Rapid progress in developing antiretroviral therapy (ART) led in 1996 to the introduction of highly active antiretroviral therapy (HAART). This revolutionized the treatment of HIV infection. HAART is a combination of at least three antiretroviral (ARV) drugs.As with anti-TB treatment, a combination of ARV drugs provides efficacy and decreases risk of drug resistance. HAART is the global standard of care in the treatment of HIV infection.Although not a cure for HIV infection, HAART usually results in near-complete suppression of HIV replication. Treatment has to be lifelong.
ART results in dramatic reductions in morbidity and mortality in HIV-infected people. There are several requirements for successful use of ART. These include considerable efforts to maintain adherence to lifelong treatment and to monitor response to treatment, drug toxicities and drug interactions.
Although the benefits of ART are considerable, administration is not easy. Many HIV-infected persons cannot tolerate the toxic effects of the drugs. Adherence is difficult because of often large numbers of pills and complicated treatment regimens. Poor adherence to treatment leads to the emergence of drug-resistant viral strains, which are very difficult to treat. Careful monitoring of patients is necessary to evaluate response to treatment.
HAART is the global standard of care. However, access is limited to very few HIV-infected people where the burden of HIV is greatest (in sub-Saharan Africa and Asia). WHO estimated that in 2002 there were 6 million people in developing countries in need of ART. Of these, only 230000 had access to ART (and half of those were in one country, Brazil). There are increasing international efforts to improve access to ART in resource-limited settings. Drug costs (one of the major barriers to access in poor countries) are rapidly declining. Modification of drug patent laws is under discussion to allow resource-poor countries to import cheap generic versions of the drugs. Pilot schemes are under development to ensure proper and safe drug administration and distribution at district level. The WHO Model List of Essential Drugs includes eight ARV drugs. WHO has published guidelines for a public health approach to scaling up ART in resource-limited settings. These developments will facilitate the achievement of the target to have 3 million people in developing countries on ART by 2005.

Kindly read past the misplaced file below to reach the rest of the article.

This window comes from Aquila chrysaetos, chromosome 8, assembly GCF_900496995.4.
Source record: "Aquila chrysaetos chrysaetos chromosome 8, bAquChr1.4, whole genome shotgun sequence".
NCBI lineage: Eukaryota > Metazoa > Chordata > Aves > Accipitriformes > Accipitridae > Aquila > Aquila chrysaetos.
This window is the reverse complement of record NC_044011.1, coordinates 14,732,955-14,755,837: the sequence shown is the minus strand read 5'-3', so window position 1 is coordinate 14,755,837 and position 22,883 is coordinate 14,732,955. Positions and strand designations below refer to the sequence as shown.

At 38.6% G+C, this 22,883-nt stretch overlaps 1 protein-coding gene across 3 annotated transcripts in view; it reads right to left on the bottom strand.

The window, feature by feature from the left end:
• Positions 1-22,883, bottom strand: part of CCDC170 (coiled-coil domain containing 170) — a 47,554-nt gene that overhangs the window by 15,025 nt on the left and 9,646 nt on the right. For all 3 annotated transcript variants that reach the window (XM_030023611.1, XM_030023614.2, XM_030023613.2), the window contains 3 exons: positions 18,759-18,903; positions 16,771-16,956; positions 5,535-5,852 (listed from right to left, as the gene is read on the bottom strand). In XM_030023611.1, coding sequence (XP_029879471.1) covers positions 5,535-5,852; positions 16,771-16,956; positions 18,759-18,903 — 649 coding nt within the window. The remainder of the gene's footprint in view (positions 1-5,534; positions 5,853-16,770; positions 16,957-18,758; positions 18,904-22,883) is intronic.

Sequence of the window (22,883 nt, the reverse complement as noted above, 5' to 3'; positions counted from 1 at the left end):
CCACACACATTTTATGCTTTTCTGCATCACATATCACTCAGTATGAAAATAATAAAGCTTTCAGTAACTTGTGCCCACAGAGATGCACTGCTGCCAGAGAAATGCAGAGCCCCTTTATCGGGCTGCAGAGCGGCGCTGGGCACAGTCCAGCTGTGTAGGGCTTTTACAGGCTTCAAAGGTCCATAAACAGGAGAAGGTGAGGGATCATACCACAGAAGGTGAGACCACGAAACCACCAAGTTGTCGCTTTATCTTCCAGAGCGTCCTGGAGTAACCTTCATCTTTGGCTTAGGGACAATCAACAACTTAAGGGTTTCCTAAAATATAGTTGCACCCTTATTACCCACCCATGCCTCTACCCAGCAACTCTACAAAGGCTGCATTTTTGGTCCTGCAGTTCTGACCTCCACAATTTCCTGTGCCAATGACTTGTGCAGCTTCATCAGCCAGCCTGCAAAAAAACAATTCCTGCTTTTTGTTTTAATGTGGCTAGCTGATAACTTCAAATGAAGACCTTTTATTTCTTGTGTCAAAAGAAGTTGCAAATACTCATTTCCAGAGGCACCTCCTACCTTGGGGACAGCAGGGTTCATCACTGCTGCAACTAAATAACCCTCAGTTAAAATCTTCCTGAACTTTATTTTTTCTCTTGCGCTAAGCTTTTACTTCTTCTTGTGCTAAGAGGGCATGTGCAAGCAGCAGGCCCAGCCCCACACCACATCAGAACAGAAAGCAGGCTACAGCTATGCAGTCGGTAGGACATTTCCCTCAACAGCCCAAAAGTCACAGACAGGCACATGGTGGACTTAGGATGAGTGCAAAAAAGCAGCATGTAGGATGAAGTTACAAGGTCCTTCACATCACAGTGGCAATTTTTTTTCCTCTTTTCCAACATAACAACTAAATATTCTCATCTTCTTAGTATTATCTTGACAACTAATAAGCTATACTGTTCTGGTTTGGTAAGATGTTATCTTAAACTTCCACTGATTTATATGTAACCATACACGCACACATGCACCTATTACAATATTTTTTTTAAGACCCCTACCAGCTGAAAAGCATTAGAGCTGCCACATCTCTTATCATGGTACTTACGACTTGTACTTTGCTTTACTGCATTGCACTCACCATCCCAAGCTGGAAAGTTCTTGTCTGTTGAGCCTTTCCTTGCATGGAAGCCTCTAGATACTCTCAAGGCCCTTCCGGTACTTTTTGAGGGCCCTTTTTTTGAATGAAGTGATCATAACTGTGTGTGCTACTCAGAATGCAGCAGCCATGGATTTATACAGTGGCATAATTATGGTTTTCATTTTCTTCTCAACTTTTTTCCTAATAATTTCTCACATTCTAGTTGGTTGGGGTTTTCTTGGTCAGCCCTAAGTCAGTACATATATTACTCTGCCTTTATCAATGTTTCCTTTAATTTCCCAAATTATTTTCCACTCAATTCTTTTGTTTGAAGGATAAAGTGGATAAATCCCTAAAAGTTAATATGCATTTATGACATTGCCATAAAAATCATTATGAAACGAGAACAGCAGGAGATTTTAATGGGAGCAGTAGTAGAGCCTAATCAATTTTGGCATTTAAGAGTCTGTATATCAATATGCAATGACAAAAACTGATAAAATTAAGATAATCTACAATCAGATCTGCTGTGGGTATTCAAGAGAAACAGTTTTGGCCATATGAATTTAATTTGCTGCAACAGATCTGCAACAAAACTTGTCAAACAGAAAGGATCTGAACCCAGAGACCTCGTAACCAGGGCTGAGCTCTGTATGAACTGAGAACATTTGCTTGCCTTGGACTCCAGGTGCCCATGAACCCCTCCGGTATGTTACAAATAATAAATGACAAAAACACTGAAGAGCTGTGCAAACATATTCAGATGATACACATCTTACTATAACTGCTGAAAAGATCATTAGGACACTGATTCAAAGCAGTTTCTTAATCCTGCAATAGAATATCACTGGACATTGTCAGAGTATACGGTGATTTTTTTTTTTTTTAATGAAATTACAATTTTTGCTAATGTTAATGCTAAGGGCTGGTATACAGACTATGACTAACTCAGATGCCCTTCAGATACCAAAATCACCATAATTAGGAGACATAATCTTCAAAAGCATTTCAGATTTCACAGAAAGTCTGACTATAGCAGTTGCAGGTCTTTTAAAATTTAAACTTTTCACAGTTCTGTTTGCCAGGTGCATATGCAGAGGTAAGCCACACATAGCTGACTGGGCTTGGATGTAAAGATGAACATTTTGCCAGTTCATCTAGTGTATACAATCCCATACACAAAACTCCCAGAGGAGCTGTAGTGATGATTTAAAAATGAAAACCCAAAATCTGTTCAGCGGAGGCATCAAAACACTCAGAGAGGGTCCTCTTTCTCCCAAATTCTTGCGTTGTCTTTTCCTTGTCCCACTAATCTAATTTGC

ART will become increasingly available in resource-poor countries. Clinicians treating TB patients need to be familiar with the principles and practice of ART. This chapter therefore provides a brief guide to ART, including the specific treatment of HIV infection in TB/HIV patients.You should consult the suggestions for further reading for more comprehensive guidance on ART. In this rapidly evolving field, you should also consult national and international authorities for regularly updated guidance. The WHO website is a useful source of up-to-date guidance (http://www.who.int/HIV).
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